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TOPIC : Developing Fuel Cell applications for port/harbour ecosystems

Topic identifier: FCH-03-1-2018
Publication date: 16 January 2018

Types of action: FCH2-RIA Research and Innovation action
Opening date:
16 January 2018
Deadline: 24 April 2018 17:00:00

Time Zone : (Brussels time)
  Horizon 2020 H2020 website
Pillar: Societal Challenges
Work Programme Year: H2020-JTI-FCH-2018
Work Programme Part: H2020-JTI-FCH-2018
Topic Updates
  • 20 August 2018 17:58

    An overview of the evaluation results (flash call info) is now available under the "Additional Documents" section of each topic page.

Topic Description
Specific Challenge:

Ports/harbours facilities are typically located near cities/residential areas and are negatively affecting the environment, in terms of air and water quality, noise and emissions. To meet regulatory requirements for urban air quality and the establishment of low emission zones within cities increasingly requires that emissions for industrial mobile applications must be addressed in addition to road transport. The environmental footprints from ports that are close to urban centres are high not only due to for the presence of shipping with large diesel engines, but also due to the large numbers of vehicles and cranes that move goods. Emissions from terminal port container operations associated with electric power are estimated to contribute approximately 10% of the total port GHG emissions (CO2) while emission caused by port transport typically accounts for up to 30%, with the remaining majority of emissions caused by to ships' generators. Concerning port operations, rubber tired gantry (RTG) cranes, yard trucks and material handling vehicles dominate fuel consumption. Some projects supporting the deployment of battery electric vehicles or LNG fuelled vehicles have proven effective to reduce fuel consumption and to enhance port operation. With increasing focus on both local and global emissions, zero emission solutions that have a capability exceeding current battery electric propulsion technology or cable reel electric supply [22] are required. For such applications, the suitability and viability of fuel cell technologies should be assessed. Based on this assessment, the most promising solutions should be developed and validated in the field, including logistic solutions for hydrogen refuelling, possibly combining fuel infrastructure with supplies to other local users.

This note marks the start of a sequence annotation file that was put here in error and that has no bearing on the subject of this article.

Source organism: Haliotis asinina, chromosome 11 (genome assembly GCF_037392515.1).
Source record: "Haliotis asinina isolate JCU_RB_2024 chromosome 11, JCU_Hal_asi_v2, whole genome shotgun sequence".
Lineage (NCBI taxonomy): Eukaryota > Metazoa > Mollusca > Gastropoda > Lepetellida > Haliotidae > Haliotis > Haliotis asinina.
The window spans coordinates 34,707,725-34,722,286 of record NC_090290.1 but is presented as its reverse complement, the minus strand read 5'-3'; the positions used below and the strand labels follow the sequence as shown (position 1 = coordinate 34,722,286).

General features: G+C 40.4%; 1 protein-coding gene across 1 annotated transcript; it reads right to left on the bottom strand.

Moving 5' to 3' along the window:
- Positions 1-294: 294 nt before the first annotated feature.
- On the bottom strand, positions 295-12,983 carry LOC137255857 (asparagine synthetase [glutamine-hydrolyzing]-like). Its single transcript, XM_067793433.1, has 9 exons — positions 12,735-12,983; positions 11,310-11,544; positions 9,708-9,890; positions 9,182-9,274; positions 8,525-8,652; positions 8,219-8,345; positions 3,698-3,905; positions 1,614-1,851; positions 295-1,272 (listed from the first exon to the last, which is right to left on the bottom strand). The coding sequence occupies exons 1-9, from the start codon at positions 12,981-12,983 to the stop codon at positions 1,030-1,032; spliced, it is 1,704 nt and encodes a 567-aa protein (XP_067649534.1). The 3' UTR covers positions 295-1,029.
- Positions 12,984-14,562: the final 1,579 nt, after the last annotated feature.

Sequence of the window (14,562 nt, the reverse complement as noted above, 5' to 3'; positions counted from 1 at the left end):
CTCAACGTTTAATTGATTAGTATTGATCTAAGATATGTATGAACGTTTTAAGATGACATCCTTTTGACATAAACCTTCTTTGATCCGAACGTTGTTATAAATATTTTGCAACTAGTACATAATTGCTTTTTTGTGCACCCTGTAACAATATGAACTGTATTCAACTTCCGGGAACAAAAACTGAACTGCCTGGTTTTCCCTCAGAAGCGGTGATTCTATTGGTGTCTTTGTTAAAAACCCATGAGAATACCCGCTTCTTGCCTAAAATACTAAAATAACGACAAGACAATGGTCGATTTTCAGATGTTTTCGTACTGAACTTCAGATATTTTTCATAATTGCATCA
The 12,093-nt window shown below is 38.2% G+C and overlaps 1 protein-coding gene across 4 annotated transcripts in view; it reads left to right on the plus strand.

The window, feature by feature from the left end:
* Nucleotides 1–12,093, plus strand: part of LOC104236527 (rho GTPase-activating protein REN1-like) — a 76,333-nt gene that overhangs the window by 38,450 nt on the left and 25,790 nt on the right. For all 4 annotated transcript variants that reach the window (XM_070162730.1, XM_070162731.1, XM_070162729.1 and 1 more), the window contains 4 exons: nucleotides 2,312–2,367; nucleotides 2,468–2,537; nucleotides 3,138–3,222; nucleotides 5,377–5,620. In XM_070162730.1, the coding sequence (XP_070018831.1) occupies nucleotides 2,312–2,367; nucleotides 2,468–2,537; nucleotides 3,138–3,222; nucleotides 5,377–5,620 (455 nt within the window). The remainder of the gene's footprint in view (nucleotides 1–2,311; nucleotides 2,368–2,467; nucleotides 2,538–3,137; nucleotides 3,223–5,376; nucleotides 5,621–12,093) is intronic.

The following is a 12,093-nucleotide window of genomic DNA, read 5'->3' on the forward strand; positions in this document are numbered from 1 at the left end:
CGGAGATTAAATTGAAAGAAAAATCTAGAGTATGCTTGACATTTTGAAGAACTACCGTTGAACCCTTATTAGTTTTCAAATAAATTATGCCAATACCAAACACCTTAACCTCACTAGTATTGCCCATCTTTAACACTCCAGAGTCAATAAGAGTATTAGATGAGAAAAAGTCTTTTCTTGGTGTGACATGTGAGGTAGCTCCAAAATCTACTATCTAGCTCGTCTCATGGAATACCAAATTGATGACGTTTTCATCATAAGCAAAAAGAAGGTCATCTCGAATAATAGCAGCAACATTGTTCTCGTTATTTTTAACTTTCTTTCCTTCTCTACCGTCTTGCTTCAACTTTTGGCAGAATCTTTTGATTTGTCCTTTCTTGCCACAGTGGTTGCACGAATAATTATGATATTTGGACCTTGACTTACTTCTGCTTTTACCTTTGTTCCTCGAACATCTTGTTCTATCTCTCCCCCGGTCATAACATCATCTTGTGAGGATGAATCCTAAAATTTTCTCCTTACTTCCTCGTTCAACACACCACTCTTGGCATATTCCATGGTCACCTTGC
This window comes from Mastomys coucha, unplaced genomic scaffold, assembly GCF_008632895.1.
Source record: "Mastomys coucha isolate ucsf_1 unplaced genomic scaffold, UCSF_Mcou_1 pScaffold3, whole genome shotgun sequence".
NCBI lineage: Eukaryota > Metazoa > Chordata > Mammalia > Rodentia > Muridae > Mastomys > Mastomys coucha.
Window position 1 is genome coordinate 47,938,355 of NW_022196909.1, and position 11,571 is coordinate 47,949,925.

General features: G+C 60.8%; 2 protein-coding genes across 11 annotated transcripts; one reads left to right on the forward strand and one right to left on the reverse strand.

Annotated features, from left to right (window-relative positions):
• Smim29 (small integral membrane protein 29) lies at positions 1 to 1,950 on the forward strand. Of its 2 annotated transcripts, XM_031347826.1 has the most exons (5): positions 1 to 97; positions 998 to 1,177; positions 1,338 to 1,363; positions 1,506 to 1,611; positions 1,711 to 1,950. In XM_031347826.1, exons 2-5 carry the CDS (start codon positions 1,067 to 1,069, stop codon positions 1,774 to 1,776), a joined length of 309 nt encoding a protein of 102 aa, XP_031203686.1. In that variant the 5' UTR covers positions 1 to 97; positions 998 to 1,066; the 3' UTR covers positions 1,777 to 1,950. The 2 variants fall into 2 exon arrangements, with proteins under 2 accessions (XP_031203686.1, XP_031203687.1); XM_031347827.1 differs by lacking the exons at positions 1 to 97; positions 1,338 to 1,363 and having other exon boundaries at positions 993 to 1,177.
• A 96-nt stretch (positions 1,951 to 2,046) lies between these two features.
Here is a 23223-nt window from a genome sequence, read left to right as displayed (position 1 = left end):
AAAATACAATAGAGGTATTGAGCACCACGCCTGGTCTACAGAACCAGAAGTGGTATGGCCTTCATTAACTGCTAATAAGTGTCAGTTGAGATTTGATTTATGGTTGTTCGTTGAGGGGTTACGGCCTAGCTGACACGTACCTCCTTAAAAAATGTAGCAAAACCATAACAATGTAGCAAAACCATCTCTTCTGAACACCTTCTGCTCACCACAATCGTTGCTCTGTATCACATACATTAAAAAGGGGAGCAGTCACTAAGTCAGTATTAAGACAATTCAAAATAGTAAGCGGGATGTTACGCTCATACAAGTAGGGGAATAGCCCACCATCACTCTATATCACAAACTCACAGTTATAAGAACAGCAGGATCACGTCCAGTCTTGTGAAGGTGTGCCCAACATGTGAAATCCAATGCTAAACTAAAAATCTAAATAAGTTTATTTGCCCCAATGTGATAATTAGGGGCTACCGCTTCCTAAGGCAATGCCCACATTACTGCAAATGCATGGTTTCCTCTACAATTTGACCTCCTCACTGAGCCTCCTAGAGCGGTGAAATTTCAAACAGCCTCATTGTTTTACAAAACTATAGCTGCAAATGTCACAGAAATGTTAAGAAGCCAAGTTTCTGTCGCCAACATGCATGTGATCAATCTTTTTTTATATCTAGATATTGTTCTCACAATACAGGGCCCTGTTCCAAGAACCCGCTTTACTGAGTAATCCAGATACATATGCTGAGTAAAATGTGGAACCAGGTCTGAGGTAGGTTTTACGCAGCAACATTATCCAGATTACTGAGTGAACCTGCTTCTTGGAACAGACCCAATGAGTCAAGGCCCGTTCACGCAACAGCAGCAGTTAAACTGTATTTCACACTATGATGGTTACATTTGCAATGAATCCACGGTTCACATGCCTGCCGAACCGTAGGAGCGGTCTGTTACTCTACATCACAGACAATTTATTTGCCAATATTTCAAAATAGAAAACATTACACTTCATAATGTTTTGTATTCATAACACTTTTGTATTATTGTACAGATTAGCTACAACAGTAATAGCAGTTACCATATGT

Fuel Cell technologies are able to challenge the autonomy and charging time problems in the short term with the adoption of automotive stacks technologies on board various applications of port vehicles (forklift, rubber cranes, container handlers and so on). The adoption of hydrogen technologies could have an economical advantage inside an integrated port environment that consider at the same time shore mobile applications, on board applications and semi-stationary APU (auxiliary power unit) support systems that may be used for example to provide shore based electrical power to ships in port.

Footnote [22]:


This project aims to develop, to deploy and to benchmark industrial FC vehicle for port operation, evaluating FC technology applications and emission reduction impact inside EU ports. The project will cover the R&D cost of new FC vehicles that will integrate the already existent FC power systems available on the market (the project will not cover the cost of R&D for new FC systems).
Proposal should include the installation of at least two of the following types of vehicles:

Vehicle Type

Power Range

(Minimum Fuel cell Power: 50kW)

Gantry cranes 50 to 120 kW
Yard Trucks 50 to 80 kW
Special Material Handling vehicles such as straddle carriers 60 to 320 kW

The proposal should consider not only vehicle deployment but also:

  • Hydrogen port infrastructure for land vehicles, including synergies with other local hydrogen consumers;
  • Hydrogen port infrastructure plan/strategy for ships, cruise ships and working boats;
  • Hydrogen logistic and refuelling;
  • Safety aspect related to emergency protocols, staff training, refuelling (vehicles), bunkering (ships);
  • Collaboration with Marine Coast Authority and other relevant certifying authorities;
  • Customer acceptance;
  • Evaluation of EU market (port applications);
  • Evaluation of emission reduction impact.
  • Appropriate battery hybridisation, particularly for cranes.